“There was something strange and extraordinary about her-something that was frightening and at the same time most exciting”
Mary Poppins tells a story of two young children, Jane and Michael Banks, who draw up an advertisement for a nanny, Mary Poppins arrives on a gust of the East Wind. Soon the children are whisked away on the most wondrous journeys. However Mary Poppins promises to only stay until the wind changes. The original P.L.Travers story is a gem that has enchanted readers for generations. The series of eight books, published between 1934 and 1988 have been adapted for stage and film branching out to audiences across the world. As a result Travers’ books have been seen to take a back seat in popular children’s reading. Unlike the iconic 1964 Julie Andrews Disney film, it draws upon many of Jane and Michael’s journeys.
“But at last they come to St Paul’s Cathedral”
“There she is” cried Michael suddenly, and he danced on his toes with excitement.
“Feed the Birds, Tuppence a Bag, Tuppence a Bag!” Over and over again, the same thing, in a high chanting voice that made the words seem like a song.
In the film this scene is the premise for the song Feed the Birds. Contrastingly to the book this scene becomes a moral teaching for the children. Marry Poppins encourages them to help the Bird Woman feed her flock opposed to saving their money in their father’s bank. However Travers’ Nanny is far less angelic and warming as Julie Andrew’s depiction. The 1964 Mary is absent of strict and blunt attitude that is very much present in the first book. Unlike Disney’s governess who is filled with motherly teachings and rosy cheeked complexion. Both Mary Shepherd and P.L.Travers illustrations and characterisation is a far more stern and cold woman.
“No” said Mary Poppins, who always said “No.”
“Mary Poppins, her face as stern as before, was pouring out a spoon for Jane”
“Mary Poppins stared from him to Jane in silence. Then she sniffed”
It is unsurprising that Disney’s romantic pink lense hasn’t kept true to Travers writing. As many other Disney adaptations they have seem to take what they want from the text and left the book to sit on the shelf. That is why I wish to urge admirers of the film to take a moment to consider the character Travers intended; a far more mysterious and frightening Nanny. One who we might compare to the unsettling Queen of Hearts in Lewis Carroll’s Alice in Wonderland.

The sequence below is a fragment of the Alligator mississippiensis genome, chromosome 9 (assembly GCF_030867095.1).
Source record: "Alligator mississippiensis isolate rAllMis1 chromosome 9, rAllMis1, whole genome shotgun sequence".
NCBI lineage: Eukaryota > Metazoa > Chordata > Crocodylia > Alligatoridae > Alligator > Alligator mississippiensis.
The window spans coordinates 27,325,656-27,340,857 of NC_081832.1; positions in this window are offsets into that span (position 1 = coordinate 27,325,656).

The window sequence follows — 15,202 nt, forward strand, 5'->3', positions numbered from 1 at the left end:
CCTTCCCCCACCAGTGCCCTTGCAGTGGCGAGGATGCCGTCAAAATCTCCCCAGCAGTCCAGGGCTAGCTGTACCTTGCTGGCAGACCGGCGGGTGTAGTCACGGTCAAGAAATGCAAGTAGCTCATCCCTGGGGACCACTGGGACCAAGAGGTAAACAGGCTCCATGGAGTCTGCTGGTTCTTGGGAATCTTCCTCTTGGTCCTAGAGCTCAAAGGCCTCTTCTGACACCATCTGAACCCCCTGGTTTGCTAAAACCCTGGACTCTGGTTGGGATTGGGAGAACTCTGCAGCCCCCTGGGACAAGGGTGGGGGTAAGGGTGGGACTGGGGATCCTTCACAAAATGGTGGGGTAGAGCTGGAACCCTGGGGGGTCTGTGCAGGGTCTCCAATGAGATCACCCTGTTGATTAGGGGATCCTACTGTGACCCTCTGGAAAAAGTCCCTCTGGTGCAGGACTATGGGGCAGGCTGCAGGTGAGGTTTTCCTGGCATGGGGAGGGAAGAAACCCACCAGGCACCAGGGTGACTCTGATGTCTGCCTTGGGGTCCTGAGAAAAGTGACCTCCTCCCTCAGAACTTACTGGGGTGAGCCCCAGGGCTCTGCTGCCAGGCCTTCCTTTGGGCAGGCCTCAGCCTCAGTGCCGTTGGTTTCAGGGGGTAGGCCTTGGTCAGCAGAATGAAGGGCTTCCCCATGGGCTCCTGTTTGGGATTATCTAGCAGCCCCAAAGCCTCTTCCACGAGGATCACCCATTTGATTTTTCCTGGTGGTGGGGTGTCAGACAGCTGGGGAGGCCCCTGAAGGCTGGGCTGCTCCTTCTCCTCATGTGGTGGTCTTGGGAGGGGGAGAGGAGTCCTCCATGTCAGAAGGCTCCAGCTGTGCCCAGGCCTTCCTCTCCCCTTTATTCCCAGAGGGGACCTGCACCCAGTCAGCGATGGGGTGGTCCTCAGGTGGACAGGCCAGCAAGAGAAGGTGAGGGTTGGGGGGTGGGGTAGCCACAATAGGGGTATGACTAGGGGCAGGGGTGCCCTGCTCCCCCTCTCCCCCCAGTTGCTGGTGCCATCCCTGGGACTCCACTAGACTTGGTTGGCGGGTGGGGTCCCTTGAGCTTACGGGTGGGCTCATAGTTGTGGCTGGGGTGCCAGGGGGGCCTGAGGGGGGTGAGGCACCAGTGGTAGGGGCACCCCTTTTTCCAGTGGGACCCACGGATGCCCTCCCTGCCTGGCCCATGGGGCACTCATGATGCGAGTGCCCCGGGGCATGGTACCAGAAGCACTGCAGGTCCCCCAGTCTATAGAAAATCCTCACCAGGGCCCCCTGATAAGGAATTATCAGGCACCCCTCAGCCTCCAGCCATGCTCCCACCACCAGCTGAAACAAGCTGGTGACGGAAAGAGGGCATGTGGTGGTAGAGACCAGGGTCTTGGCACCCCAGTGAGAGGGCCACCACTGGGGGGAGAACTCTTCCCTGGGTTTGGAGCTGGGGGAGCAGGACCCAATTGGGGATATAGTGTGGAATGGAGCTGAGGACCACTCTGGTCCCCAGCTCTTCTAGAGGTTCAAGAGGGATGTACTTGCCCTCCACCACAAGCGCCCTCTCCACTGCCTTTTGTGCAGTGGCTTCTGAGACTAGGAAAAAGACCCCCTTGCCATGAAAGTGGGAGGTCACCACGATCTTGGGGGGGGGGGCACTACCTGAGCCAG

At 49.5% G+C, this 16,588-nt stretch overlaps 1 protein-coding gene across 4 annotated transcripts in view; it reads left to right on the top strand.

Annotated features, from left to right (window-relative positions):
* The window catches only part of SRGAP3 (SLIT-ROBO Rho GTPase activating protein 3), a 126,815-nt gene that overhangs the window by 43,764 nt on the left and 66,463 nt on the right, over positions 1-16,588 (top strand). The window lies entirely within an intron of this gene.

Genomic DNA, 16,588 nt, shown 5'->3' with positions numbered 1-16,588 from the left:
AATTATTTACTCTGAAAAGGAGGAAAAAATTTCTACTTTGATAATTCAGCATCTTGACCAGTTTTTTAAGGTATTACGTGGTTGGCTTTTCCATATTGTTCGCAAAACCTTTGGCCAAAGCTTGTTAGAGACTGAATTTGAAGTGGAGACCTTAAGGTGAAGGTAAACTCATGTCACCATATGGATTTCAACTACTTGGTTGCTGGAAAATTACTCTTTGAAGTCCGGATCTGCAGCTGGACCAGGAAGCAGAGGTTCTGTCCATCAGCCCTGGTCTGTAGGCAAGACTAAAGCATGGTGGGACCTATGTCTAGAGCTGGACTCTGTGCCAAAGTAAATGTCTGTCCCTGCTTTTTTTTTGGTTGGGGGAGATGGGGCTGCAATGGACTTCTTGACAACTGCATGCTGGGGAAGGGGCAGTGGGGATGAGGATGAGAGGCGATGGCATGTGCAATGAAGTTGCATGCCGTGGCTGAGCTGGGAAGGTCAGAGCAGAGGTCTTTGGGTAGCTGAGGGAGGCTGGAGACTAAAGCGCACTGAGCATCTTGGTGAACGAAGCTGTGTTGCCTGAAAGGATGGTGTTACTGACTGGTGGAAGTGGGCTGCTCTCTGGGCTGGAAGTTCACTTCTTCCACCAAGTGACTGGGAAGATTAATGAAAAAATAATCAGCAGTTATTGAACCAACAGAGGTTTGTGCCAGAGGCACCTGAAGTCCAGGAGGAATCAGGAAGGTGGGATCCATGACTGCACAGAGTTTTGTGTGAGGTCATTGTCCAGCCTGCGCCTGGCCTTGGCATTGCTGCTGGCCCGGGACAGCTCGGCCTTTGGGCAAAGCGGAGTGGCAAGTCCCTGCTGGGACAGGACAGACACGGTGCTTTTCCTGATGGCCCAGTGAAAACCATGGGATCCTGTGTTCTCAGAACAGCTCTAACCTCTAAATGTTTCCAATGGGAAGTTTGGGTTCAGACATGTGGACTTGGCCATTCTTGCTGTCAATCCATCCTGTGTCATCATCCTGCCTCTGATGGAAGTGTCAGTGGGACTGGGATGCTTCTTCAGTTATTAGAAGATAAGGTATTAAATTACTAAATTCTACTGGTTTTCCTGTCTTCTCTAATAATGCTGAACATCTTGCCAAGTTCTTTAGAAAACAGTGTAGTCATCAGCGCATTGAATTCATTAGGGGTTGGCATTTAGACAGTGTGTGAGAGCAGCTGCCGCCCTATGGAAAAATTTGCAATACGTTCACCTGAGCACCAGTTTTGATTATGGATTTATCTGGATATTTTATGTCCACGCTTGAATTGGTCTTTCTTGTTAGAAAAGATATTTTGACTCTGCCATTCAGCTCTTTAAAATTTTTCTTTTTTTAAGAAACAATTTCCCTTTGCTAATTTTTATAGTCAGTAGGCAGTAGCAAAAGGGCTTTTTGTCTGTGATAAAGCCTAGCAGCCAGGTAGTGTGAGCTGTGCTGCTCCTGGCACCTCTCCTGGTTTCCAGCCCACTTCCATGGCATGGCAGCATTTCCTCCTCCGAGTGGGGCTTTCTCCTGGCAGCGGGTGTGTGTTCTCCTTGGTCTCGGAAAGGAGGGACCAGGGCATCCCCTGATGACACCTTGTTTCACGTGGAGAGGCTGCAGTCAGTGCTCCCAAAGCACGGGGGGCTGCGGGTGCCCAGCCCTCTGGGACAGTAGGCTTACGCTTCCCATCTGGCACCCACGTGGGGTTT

Her presence in the Banks’ resistance seems to evoke uncomfortable un-child like circumstances. For example, in one chapter of the book Jane and Michael’s journey takes them to a Zoo where children are in cages and the animals are the observers. In the same chapter Mary Poppins is in control of all snakes that surround her.She is no longer the singing Disney flower hat wearing governess, but a medusa like mistress of reptiles.
Soon the newest Travers imitation is coming out to cinemas in the form of Mary Poppins Returns, starring Emily Blunt.Therefore the original Mary is being even more distanced. I appreciate and love that film production lives in a world that is inspired by literature. However I would still urge that we take moments in looking at the text before the movie. So spare a chance to read the first journeys of Jane and Michael. Their time with Mary Poppins left readers entranced with the unfriendly but infatuating nanny.